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Over recent years there has been a huge boom in the number of affordable Windows based laptops and convertibles. This seems especially true since the launch of the Intel Intel Z3735F which seems to power every sub £200 notebook out there. Thanks to Moores Law you don’t have to suffer too much when using these tablets, in fact they are normally perfectly usable for day to day tasks.

Venturer is a relatively unknown brand to me, and another company that has launched a 2 in 1 built around Intel’s Atom chip, they don’t specifically say it is the Z3735F but I will assume it is, as it has the same specification as most other tablets in this price bracket which includes:

  • Intel Atom 1.3 GHz
  • 2GB RAM
  • 32GB Flash
  • 6″ 1366 x 768 pixels Screen
  • Windows 10

It is currently priced at £199 on Amazon, which puts it in the upper end of what I would class as affordable for this sort of tablet. In comparison the Linx 1010B is £140 and the Lenovo Miix 300 is £170, both can normally be had cheaper too, I managed to get the Miix for around £115 a few months ago.

The only real difference is that this tablet has a 11.6″ 1366 x 768 pixels Screen.

Venturer also does a 10.1” model at £149.99 which is a bit more of a like for like comparison.

A big selling point that Venturer made to me when I received the tablet was its durability, it performed better in drop tests than any other tablet, so this is something worth considering.

The Venturer tablets were also tested alongside the Surface 3, Lenovo and Asus devices at heights of 0.7m and 1.2m in a factory drop test which involves dropping the same device on at least 6 different sides and corners. The only tablets that passed at 1.2M were the Venturer ones because the housing of separate end parts provides the housing and the screen more protection.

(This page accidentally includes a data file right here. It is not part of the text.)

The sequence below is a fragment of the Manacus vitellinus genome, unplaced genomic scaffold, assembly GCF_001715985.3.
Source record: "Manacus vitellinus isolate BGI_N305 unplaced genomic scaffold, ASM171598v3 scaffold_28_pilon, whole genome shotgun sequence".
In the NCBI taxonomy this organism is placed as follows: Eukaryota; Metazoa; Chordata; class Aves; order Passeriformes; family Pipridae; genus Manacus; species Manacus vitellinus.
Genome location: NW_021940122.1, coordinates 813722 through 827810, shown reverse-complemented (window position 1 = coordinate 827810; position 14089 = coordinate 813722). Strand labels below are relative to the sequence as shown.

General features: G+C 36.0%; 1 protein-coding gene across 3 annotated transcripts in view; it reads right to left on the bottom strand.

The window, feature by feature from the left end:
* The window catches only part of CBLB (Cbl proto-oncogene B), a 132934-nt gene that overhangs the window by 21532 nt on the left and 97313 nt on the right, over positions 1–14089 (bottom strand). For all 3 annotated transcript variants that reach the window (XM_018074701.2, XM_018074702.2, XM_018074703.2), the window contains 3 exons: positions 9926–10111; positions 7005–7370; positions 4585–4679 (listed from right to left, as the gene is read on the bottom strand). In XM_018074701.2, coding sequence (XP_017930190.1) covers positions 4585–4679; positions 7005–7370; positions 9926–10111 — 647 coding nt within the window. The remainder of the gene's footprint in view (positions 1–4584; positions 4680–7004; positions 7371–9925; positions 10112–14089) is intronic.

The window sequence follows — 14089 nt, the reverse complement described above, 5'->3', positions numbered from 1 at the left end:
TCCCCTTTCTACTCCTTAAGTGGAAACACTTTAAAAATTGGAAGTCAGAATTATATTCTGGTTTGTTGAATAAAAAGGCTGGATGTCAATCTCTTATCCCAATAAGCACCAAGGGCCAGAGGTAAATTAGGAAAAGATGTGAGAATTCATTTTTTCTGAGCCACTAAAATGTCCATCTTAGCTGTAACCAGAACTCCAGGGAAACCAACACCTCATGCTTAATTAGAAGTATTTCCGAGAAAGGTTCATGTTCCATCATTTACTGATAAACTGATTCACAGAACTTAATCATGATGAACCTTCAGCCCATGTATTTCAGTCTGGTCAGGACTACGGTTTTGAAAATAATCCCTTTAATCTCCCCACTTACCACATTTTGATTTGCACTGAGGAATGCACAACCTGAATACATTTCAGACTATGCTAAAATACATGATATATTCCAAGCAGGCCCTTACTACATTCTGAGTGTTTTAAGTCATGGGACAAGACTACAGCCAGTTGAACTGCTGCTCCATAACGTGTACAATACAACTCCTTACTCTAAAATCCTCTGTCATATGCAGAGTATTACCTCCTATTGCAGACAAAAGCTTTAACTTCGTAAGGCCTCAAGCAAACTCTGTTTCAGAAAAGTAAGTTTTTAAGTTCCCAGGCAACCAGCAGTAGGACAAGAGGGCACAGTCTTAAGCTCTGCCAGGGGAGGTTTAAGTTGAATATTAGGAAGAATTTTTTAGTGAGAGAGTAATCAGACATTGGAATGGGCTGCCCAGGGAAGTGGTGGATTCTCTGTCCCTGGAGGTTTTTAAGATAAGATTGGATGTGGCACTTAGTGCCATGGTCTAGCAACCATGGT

The first thing I noticed about the Venturer was the size and looks. In my opinion, it is not pretty and it is very chunky compared to competitors. Most of the chunk is in the screen section itself and upon further inspection this appears to be due to it having all the connections and functionality built into the screen unit. Whereas the Miix had USB connections in the keyboard part. This is actually quite good as it doesn’t tie you down to having the keyboard attached.

The overall build feels quite plastic, but it actually feels very sturdy. The connection to the keyboard is excellent, it clips on easily and the is no wobble.

The connection to the keyboard seems to remain solid too, this is obviously quite important, but it is something the Miix suffered from badly, just moving a little and I would lose the connection. It was that bad I returned it within a few weeks. The Venturer never had such an issue, and therefore it is immediately better than the Miix.

The keyboard itself is also quite large with spaced out keys but what it sacrifices in compact size it makes up for in a fantastic typing experience. My old Miix was just about usable to type on, but this is as good as any laptop I have used in recent years.

The worst feature about it was the track pad, call me old fashioned, but I like a button to press for when I am scrolling, and using the multi touch style track pad just didn’t seem to perform as well when left clicking and scrolling.

In terms of performance and day to today usage, it performs just the same as all the other cheap tablets on the market. If you have realistic expectations, then you will be quite happy with it. I went to #AcerBlogLive2016 and used it as my main tablet for the weekend, running Outlook for emails, Word to type up blog posts and Chrome as my browser. It performed great throughout the weekend. I had some 720p and 1080p movies to watch in my downtime and VLC played these without issue. If you want dozens of tabs open or want to do anything intensive, then it will obviously struggle.


The was a surprisingly good 2 in 1. It is larger and uglier than the Lenovo Miix but the overall build is far superior and more functional so I would sooner buy this than the Miix.

However, I would personally skip the EliteWin 11.6 and just get the BravoWin 10.1. It is cheaper, with almost the exact same specification (smaller screen slightly lower resolution) and quite a bit more portable being 4 cm less wide, 2 cm less deep and 300g lighter. This obviously is dependent on your use, if you travel a lot the BravoWin is a far more sensible option, but if you only ever plan to use it at home then the EliteWin might be more comfortable to use.

There is also the cost to consider. For me, I wouldn’t pay £200 for a 2 in 1 using this CPU, but £150 for the BravoWin is OK, and brings it in line with its competitors.



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